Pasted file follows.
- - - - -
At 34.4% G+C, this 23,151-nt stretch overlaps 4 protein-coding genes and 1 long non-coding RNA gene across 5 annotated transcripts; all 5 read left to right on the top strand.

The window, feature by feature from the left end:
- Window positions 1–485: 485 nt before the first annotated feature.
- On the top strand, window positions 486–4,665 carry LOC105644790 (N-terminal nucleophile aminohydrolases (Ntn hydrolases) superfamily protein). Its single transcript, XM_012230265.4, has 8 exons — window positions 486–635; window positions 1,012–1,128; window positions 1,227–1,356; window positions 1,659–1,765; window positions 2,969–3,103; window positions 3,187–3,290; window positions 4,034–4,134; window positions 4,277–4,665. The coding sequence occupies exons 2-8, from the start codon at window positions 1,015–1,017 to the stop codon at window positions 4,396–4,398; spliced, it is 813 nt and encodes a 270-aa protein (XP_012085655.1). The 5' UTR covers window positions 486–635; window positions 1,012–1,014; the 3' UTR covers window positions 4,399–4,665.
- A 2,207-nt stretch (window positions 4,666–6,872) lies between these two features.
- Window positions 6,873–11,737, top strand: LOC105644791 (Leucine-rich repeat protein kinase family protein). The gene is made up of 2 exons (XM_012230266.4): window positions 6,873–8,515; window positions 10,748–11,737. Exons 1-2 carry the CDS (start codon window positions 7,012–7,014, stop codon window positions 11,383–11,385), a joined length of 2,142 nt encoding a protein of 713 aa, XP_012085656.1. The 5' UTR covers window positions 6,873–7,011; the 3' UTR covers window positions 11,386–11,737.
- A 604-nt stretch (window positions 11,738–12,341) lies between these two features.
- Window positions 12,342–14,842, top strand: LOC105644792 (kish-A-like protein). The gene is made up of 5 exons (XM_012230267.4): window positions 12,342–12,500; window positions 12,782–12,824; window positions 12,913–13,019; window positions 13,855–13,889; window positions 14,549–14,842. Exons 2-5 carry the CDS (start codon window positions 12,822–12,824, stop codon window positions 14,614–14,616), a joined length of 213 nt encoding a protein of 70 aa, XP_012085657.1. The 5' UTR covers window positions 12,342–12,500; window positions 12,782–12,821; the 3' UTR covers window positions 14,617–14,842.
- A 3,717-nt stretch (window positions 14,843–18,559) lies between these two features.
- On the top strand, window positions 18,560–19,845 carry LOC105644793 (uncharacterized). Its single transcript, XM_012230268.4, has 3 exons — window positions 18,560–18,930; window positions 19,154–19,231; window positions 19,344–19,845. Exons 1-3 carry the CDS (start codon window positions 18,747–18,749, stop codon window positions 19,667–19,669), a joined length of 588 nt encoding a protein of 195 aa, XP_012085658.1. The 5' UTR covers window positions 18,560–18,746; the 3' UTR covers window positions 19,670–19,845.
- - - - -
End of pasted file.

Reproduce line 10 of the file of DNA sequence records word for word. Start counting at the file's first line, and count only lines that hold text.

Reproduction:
- On the top strand, window positions 18,560–19,845 carry LOC105644793 (uncharacterized). Its single transcript, XM_012230268.4, has 3 exons — window positions 18,560–18,930; window positions 19,154–19,231; window positions 19,344–19,845. Exons 1-3 carry the CDS (start codon window positions 18,747–18,749, stop codon window positions 19,667–19,669), a joined length of 588 nt encoding a protein of 195 aa, XP_012085658.1. The 5' UTR covers window positions 18,560–18,746; the 3' UTR covers window positions 19,670–19,845.